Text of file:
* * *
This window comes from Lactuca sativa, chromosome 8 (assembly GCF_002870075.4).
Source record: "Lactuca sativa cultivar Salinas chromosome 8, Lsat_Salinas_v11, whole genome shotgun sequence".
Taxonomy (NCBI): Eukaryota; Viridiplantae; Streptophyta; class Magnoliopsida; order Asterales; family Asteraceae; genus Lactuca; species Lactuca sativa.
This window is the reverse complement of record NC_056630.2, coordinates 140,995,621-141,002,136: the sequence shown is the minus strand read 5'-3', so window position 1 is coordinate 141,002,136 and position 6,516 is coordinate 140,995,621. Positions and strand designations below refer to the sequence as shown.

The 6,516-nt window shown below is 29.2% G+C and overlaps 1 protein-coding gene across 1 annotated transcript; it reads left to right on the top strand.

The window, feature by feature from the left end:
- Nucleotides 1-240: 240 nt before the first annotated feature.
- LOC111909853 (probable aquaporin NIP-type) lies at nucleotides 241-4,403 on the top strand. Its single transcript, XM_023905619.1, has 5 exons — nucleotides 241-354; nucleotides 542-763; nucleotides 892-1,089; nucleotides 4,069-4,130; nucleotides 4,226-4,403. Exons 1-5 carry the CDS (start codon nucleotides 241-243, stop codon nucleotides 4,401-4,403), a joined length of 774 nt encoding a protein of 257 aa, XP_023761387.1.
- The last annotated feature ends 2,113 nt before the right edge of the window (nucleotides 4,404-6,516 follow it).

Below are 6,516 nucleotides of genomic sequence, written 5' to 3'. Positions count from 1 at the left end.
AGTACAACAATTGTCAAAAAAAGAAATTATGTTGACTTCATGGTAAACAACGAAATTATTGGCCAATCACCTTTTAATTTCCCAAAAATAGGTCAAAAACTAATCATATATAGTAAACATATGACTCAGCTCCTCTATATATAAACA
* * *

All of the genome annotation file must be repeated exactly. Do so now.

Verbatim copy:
This window comes from Lactuca sativa, chromosome 8 (assembly GCF_002870075.4).
Source record: "Lactuca sativa cultivar Salinas chromosome 8, Lsat_Salinas_v11, whole genome shotgun sequence".
Taxonomy (NCBI): Eukaryota; Viridiplantae; Streptophyta; class Magnoliopsida; order Asterales; family Asteraceae; genus Lactuca; species Lactuca sativa.
This window is the reverse complement of record NC_056630.2, coordinates 140,995,621-141,002,136: the sequence shown is the minus strand read 5'-3', so window position 1 is coordinate 141,002,136 and position 6,516 is coordinate 140,995,621. Positions and strand designations below refer to the sequence as shown.

The 6,516-nt window shown below is 29.2% G+C and overlaps 1 protein-coding gene across 1 annotated transcript; it reads left to right on the top strand.

The window, feature by feature from the left end:
- Nucleotides 1-240: 240 nt before the first annotated feature.
- LOC111909853 (probable aquaporin NIP-type) lies at nucleotides 241-4,403 on the top strand. Its single transcript, XM_023905619.1, has 5 exons — nucleotides 241-354; nucleotides 542-763; nucleotides 892-1,089; nucleotides 4,069-4,130; nucleotides 4,226-4,403. Exons 1-5 carry the CDS (start codon nucleotides 241-243, stop codon nucleotides 4,401-4,403), a joined length of 774 nt encoding a protein of 257 aa, XP_023761387.1.
- The last annotated feature ends 2,113 nt before the right edge of the window (nucleotides 4,404-6,516 follow it).

Below are 6,516 nucleotides of genomic sequence, written 5' to 3'. Positions count from 1 at the left end.
AGTACAACAATTGTCAAAAAAAGAAATTATGTTGACTTCATGGTAAACAACGAAATTATTGGCCAATCACCTTTTAATTTCCCAAAAATAGGTCAAAAACTAATCATATATAGTAAACATATGACTCAGCTCCTCTATATATAAACA